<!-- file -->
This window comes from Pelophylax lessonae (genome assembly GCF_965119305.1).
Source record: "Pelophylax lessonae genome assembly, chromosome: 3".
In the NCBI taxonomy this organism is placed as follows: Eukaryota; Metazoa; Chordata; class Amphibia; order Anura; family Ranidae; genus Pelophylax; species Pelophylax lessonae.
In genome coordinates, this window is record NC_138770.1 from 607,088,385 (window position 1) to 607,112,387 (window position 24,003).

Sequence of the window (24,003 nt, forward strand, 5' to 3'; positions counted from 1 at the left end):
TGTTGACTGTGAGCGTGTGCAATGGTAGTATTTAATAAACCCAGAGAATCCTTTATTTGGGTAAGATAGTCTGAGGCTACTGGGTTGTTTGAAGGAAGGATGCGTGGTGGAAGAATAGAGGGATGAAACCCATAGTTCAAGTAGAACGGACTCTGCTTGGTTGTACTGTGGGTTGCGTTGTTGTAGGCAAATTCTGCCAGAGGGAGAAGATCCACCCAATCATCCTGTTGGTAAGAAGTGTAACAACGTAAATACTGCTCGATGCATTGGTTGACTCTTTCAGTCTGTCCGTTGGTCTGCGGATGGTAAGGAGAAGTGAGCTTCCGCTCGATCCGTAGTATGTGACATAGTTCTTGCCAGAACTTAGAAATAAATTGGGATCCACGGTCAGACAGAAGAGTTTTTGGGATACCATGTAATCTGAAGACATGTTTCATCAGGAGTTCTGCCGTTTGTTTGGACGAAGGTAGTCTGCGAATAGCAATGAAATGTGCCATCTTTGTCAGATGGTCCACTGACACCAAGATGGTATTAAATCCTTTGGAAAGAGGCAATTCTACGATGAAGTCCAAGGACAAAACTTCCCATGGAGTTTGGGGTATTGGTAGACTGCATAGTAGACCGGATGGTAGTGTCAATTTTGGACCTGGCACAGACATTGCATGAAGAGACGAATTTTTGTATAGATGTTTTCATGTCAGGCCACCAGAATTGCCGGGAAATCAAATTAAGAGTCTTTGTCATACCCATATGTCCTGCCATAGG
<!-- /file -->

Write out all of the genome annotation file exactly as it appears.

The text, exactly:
This window comes from Pelophylax lessonae (genome assembly GCF_965119305.1).
Source record: "Pelophylax lessonae genome assembly, chromosome: 3".
In the NCBI taxonomy this organism is placed as follows: Eukaryota; Metazoa; Chordata; class Amphibia; order Anura; family Ranidae; genus Pelophylax; species Pelophylax lessonae.
In genome coordinates, this window is record NC_138770.1 from 607,088,385 (window position 1) to 607,112,387 (window position 24,003).

Sequence of the window (24,003 nt, forward strand, 5' to 3'; positions counted from 1 at the left end):
TGTTGACTGTGAGCGTGTGCAATGGTAGTATTTAATAAACCCAGAGAATCCTTTATTTGGGTAAGATAGTCTGAGGCTACTGGGTTGTTTGAAGGAAGGATGCGTGGTGGAAGAATAGAGGGATGAAACCCATAGTTCAAGTAGAACGGACTCTGCTTGGTTGTACTGTGGGTTGCGTTGTTGTAGGCAAATTCTGCCAGAGGGAGAAGATCCACCCAATCATCCTGTTGGTAAGAAGTGTAACAACGTAAATACTGCTCGATGCATTGGTTGACTCTTTCAGTCTGTCCGTTGGTCTGCGGATGGTAAGGAGAAGTGAGCTTCCGCTCGATCCGTAGTATGTGACATAGTTCTTGCCAGAACTTAGAAATAAATTGGGATCCACGGTCAGACAGAAGAGTTTTTGGGATACCATGTAATCTGAAGACATGTTTCATCAGGAGTTCTGCCGTTTGTTTGGACGAAGGTAGTCTGCGAATAGCAATGAAATGTGCCATCTTTGTCAGATGGTCCACTGACACCAAGATGGTATTAAATCCTTTGGAAAGAGGCAATTCTACGATGAAGTCCAAGGACAAAACTTCCCATGGAGTTTGGGGTATTGGTAGACTGCATAGTAGACCGGATGGTAGTGTCAATTTTGGACCTGGCACAGACATTGCATGAAGAGACGAATTTTTGTATAGATGTTTTCATGTCAGGCCACCAGAATTGCCGGGAAATCAAATTAAGAGTCTTTGTCATACCCATATGTCCTGCCATAGG